13 Generalized Bone Disease
Bone consists of three major components: the mineralized structure, the red marrow, and the yellow marrow. In the mineral component, cancellous or trabecular bone is surrounded by compact or cortical bone. Computed tomography (CT) is an excellent method to analyze the mineralized component, whereas magnetic resonance imaging (MRI) is the method of choice for the evaluation of red and yellow marrow.
Diseases affecting either the mineralized structure or the bone marrow may increase or decrease the bony mass. Osteo-sclerosis is caused by an increased activity of osteoblasts or by osteogenic or chondrogenic tumor cells forming bonelike tissue. Diffuse osteosclerosis is most commonly associated with sickle cell disease (Fig. 13.1) and renal osteodystrophy (secondary hyperparathyroidism) (Fig. 13.2). Other causes are myelofibrosis (Fig. 13.3), fluorosis (with preferential axial skeletal involvement and ligamentous calcifications), mastocytosis, osteopetrosis, and pyknodysostosis. Diffuse osteosclerosis is common in extensive metastatic disease, especially from breast and prostatic carcinomas (Fig. 13.4), lymphoma (especially Hodgkin disease) (Fig. 13.5), and Paget disease (Fig. 13.6), but in these conditions, it is usually not uniform even with extensive involvement. Major causes of widespread or diffuse osteosclerosis in the adult are summarized in Table 13.1.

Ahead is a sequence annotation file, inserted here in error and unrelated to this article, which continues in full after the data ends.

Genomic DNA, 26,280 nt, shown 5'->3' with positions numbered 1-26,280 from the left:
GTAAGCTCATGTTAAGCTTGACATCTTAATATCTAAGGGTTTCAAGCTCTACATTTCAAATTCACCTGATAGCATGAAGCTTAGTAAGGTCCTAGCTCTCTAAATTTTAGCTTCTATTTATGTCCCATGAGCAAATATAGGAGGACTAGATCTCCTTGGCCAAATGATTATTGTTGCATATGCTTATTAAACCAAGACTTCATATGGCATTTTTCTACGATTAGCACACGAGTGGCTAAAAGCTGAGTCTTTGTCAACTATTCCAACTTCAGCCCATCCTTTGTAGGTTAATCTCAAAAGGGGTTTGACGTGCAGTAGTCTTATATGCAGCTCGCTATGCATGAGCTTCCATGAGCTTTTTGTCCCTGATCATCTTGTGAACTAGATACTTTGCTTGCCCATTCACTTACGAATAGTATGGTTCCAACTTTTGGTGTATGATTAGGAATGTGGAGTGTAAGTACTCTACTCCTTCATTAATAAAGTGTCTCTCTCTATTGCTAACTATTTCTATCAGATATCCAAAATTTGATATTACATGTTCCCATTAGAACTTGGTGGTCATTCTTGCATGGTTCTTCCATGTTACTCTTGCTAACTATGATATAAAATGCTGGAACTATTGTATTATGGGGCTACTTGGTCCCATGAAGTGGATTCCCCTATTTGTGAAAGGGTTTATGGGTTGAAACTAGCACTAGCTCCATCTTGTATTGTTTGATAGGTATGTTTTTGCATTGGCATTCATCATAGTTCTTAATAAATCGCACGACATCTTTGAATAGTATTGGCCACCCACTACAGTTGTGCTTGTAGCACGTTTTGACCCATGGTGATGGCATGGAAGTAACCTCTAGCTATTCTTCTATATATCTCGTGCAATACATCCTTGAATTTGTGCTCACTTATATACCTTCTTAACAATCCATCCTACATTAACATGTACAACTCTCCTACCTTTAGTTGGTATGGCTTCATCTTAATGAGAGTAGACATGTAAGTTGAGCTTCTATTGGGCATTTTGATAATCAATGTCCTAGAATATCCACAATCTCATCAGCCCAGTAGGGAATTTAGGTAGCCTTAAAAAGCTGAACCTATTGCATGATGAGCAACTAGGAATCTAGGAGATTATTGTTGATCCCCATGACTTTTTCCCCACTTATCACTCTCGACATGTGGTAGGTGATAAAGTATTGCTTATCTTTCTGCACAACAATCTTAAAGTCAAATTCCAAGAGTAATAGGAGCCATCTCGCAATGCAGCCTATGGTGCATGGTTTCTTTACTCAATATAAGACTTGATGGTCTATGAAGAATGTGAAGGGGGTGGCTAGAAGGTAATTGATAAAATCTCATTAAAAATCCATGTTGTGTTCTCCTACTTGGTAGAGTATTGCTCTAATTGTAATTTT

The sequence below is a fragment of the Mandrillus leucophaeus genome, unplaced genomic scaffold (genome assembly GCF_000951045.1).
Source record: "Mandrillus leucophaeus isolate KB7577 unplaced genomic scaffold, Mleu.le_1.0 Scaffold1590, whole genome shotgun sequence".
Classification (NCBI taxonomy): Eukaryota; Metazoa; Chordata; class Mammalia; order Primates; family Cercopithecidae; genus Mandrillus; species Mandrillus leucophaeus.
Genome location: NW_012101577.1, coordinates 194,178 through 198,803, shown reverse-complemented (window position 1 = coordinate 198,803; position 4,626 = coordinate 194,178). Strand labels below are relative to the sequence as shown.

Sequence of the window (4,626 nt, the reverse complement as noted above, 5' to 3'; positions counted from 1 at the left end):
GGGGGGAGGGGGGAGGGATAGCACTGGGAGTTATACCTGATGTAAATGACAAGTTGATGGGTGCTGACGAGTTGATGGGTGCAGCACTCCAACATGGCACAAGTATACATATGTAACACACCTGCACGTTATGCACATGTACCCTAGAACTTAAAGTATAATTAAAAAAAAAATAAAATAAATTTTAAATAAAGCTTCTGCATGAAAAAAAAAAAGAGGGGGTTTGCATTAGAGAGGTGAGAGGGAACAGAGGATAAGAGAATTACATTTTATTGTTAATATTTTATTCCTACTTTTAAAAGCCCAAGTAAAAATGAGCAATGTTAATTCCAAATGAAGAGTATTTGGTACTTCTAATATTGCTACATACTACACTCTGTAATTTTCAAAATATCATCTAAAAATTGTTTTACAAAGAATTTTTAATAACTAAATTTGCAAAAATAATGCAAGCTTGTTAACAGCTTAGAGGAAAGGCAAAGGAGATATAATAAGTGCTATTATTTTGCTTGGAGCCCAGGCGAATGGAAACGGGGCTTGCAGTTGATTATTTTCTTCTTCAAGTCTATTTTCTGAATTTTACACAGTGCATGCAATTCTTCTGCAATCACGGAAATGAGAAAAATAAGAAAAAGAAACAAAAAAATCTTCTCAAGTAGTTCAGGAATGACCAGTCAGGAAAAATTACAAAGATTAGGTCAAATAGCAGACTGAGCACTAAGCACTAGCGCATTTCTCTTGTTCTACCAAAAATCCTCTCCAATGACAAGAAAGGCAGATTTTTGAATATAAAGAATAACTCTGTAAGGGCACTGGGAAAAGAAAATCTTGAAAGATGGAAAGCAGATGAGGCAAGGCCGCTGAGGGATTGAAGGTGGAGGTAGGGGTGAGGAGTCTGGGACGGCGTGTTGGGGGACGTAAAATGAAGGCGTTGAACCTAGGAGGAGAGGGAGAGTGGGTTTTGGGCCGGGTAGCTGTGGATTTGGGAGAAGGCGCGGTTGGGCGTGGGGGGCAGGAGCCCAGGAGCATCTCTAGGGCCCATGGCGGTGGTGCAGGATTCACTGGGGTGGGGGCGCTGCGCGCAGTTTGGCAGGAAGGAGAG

Osteopenia is defined as a decrease in bone density regardless of its etiology. The bone density correlates with both osteoid matrix mass and its calcification. Causes of generalized osteopenia include osteoporosis, osteomalacia, hyperparathyroidism, and bone marrow hyperplasia. In osteoporosis, the osteoid matrix is reduced but normally calcified. In osteomalacia, the osteoid matrix is inadequately mineralized. In hyper-parathyroidism, bone resorption is accelerated by an increased osteoclast to osteoblast ratio that is often associated with insufficient matrix calcification. In myeloproliferative disorders (e.g., thalassemia, leukemia, and multiple myeloma), the bone mass is partially replaced by the hypercellular bone marrow (Table 13.2). CT can also be used to accurately measure bone mineral content. A description of this technique is beyond the scope of this chapter, especially because this method has largely been replaced by dual energy x-ray absorptiometry (DEXA-scan).